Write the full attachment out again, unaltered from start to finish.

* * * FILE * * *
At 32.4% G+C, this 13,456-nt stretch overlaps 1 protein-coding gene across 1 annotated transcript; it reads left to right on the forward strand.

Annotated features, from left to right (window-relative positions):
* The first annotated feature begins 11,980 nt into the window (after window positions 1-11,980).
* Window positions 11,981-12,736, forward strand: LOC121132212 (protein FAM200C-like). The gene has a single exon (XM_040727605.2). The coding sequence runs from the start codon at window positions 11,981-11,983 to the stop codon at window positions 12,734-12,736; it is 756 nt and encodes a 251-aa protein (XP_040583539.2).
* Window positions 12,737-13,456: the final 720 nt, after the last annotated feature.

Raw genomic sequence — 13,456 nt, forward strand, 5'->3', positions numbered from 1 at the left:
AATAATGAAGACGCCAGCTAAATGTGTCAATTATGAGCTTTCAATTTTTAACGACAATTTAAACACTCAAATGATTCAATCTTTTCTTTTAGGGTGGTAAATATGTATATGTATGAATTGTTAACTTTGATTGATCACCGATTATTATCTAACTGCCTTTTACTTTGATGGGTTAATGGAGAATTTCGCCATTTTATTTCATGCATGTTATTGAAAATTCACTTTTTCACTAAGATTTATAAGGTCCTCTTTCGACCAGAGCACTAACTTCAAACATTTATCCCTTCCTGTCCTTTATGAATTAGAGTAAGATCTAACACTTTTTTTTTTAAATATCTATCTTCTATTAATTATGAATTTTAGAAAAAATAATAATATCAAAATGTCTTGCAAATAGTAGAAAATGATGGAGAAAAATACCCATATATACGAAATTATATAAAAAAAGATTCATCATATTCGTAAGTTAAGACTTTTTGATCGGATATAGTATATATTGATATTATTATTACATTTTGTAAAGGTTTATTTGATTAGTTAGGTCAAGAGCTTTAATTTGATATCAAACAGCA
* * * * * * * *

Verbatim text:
At 32.4% G+C, this 13,456-nt stretch overlaps 1 protein-coding gene across 1 annotated transcript; it reads left to right on the forward strand.

Annotated features, from left to right (window-relative positions):
* The first annotated feature begins 11,980 nt into the window (after window positions 1-11,980).
* Window positions 11,981-12,736, forward strand: LOC121132212 (protein FAM200C-like). The gene has a single exon (XM_040727605.2). The coding sequence runs from the start codon at window positions 11,981-11,983 to the stop codon at window positions 12,734-12,736; it is 756 nt and encodes a 251-aa protein (XP_040583539.2).
* Window positions 12,737-13,456: the final 720 nt, after the last annotated feature.

Raw genomic sequence — 13,456 nt, forward strand, 5'->3', positions numbered from 1 at the left:
AATAATGAAGACGCCAGCTAAATGTGTCAATTATGAGCTTTCAATTTTTAACGACAATTTAAACACTCAAATGATTCAATCTTTTCTTTTAGGGTGGTAAATATGTATATGTATGAATTGTTAACTTTGATTGATCACCGATTATTATCTAACTGCCTTTTACTTTGATGGGTTAATGGAGAATTTCGCCATTTTATTTCATGCATGTTATTGAAAATTCACTTTTTCACTAAGATTTATAAGGTCCTCTTTCGACCAGAGCACTAACTTCAAACATTTATCCCTTCCTGTCCTTTATGAATTAGAGTAAGATCTAACACTTTTTTTTTTAAATATCTATCTTCTATTAATTATGAATTTTAGAAAAAATAATAATATCAAAATGTCTTGCAAATAGTAGAAAATGATGGAGAAAAATACCCATATATACGAAATTATATAAAAAAAGATTCATCATATTCGTAAGTTAAGACTTTTTGATCGGATATAGTATATATTGATATTATTATTACATTTTGTAAAGGTTTATTTGATTAGTTAGGTCAAGAGCTTTAATTTGATATCAAACAGCA